Lets take a moment to thank the celebrities who make it a priority to use their influence to break down barriers. In the Black community, the youth is held back by not having enough resources and mentoring to achieve their goals. Grammy award winning producer and artist, Pharrell, founded Black Ambition to aid in this fight.
According to Teen Vogue, the non-profit organization awards resources and capital to HBCU students and entrepreneurs on the rise. This year, Black Ambition has teamed up with Chanel to give Black and Latino business owners the opportunity of a lifetime. This collaborative effort aims to “nurture blossoming businesses through mentorship.” The program starts with a one-hour discussion between diverse women with expertise in their field titled “Women Who Lead”.
The event was held on June 11th moderated by Harper’s Bazaar editor-in-chief Samira Nasr and included the always fabulous Tracee Ellis Ross; CEO and co-founder of Good American Emma Grede; co-founder of Medley, Edith Cooper; and co-founder and partner of Imaginary Ventures, Natalie Massenet.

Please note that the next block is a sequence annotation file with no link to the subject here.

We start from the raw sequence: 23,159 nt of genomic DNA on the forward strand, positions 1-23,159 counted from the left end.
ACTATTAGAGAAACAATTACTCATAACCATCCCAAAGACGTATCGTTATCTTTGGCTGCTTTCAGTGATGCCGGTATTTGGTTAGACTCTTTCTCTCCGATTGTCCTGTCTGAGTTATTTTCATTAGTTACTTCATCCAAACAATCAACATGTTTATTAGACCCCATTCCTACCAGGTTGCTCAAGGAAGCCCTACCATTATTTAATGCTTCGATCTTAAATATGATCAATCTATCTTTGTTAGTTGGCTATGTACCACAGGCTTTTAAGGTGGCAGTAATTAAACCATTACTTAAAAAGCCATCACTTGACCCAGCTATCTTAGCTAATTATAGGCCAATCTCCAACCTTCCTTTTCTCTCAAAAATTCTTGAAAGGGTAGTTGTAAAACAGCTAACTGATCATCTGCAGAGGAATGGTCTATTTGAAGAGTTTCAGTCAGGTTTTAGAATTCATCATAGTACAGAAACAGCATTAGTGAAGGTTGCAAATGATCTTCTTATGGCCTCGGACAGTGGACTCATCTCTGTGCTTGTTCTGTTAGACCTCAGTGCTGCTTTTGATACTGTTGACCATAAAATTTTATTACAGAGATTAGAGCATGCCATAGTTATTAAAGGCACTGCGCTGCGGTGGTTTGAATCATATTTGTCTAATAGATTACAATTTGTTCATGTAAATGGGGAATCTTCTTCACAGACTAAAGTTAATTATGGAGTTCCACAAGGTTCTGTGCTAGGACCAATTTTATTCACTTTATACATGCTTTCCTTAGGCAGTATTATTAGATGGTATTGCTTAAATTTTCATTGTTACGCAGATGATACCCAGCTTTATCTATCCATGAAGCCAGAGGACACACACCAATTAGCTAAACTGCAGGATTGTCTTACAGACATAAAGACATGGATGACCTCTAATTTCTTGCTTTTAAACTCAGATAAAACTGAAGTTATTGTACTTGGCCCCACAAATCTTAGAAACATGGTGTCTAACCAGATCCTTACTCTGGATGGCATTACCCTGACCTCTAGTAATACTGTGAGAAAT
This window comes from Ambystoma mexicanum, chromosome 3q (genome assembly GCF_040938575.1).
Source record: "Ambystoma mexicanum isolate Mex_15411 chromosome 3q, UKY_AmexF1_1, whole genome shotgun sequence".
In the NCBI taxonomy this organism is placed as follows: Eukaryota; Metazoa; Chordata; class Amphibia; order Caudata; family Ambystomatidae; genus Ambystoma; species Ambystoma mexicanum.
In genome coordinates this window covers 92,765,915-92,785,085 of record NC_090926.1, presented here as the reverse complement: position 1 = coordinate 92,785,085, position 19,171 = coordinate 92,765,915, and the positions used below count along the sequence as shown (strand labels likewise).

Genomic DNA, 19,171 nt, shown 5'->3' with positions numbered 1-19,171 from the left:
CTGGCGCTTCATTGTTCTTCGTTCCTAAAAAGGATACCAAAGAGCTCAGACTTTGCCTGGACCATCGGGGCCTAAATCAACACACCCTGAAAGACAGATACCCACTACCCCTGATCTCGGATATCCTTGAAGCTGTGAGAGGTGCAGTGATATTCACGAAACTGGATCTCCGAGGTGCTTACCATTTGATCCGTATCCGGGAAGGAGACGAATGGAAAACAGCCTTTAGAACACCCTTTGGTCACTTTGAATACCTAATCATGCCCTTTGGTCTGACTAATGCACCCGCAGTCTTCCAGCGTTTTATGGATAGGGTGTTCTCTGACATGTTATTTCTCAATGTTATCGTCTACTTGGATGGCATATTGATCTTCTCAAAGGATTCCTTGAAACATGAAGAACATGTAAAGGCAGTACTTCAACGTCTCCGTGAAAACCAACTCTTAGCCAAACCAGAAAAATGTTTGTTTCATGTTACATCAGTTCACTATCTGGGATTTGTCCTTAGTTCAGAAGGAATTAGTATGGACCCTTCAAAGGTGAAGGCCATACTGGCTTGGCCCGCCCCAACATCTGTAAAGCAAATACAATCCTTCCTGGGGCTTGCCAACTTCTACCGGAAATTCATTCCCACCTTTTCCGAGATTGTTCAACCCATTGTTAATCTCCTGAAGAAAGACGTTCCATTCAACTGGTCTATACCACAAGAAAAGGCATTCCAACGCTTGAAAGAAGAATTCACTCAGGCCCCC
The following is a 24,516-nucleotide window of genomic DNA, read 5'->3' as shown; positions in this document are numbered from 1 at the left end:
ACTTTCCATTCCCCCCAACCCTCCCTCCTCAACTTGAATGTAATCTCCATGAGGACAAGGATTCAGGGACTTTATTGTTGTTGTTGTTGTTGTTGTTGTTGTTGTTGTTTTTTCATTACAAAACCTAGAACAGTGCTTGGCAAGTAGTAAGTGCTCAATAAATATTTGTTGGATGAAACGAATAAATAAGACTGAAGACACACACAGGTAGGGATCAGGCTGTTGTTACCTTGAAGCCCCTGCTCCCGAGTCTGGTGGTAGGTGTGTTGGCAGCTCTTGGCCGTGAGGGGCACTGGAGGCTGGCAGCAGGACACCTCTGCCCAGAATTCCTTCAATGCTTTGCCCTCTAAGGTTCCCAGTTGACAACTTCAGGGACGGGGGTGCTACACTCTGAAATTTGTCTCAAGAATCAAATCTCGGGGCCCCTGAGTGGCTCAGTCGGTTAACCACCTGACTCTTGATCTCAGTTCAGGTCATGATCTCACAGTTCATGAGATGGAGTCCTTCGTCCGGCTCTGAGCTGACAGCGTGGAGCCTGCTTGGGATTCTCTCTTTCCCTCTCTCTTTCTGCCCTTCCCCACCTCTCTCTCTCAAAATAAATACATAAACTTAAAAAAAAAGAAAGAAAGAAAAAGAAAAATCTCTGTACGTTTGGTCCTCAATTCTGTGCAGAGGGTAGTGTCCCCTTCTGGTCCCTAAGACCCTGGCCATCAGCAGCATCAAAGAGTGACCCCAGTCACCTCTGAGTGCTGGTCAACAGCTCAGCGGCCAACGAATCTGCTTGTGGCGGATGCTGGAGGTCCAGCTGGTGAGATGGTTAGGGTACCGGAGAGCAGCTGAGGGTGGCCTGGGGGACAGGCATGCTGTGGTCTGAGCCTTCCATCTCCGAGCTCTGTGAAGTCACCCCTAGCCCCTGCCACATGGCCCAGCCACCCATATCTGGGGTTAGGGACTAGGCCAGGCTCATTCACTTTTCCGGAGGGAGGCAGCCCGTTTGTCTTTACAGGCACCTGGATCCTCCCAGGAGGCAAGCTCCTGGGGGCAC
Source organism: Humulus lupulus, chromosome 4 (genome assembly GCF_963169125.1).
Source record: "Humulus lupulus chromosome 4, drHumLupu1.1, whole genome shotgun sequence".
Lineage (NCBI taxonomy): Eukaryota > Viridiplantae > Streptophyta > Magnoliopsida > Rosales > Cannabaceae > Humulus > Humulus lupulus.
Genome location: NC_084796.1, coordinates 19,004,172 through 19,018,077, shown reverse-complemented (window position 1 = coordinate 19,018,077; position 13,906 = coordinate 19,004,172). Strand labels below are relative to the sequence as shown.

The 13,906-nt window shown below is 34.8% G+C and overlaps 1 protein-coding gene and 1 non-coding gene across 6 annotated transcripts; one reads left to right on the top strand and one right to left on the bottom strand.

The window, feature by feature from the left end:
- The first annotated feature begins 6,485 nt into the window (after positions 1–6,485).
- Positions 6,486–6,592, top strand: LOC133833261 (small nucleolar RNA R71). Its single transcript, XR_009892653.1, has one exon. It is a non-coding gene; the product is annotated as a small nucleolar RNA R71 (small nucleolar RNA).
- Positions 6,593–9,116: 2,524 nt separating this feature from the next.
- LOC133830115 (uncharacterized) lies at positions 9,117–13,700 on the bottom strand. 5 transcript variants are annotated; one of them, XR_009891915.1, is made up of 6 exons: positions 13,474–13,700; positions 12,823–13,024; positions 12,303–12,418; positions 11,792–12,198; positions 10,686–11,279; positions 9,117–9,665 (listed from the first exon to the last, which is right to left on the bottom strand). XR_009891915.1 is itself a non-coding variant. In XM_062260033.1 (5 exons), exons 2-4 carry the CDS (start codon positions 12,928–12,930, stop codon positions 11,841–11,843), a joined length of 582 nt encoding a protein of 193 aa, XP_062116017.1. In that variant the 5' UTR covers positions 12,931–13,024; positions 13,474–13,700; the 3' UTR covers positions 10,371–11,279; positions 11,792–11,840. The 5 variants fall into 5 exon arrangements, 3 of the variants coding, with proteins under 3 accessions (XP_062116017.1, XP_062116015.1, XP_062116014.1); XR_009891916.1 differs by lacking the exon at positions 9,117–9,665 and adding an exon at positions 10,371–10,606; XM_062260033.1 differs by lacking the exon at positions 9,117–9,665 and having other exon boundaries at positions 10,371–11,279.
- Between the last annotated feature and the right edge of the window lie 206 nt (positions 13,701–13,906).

“Historically Black and Brown women do not have a stake in what they make and aren’t trained tr taught, societally, culturally, to actually have equity in the things that they build,” Tracee mentions in the chat. “Mentorship doesn’t always come in the way you expect it to come. It’s really about what you can extrapolate from meetings, from situations, from conferences, from the people that you just bump into? How can you put yourself in the proximity of people that are going to help you?” Emma Grede adds. “Find and surround yourself with the right people that are going to be honest about the journey. [And] if you are willing to take help, you better be willing to give it.”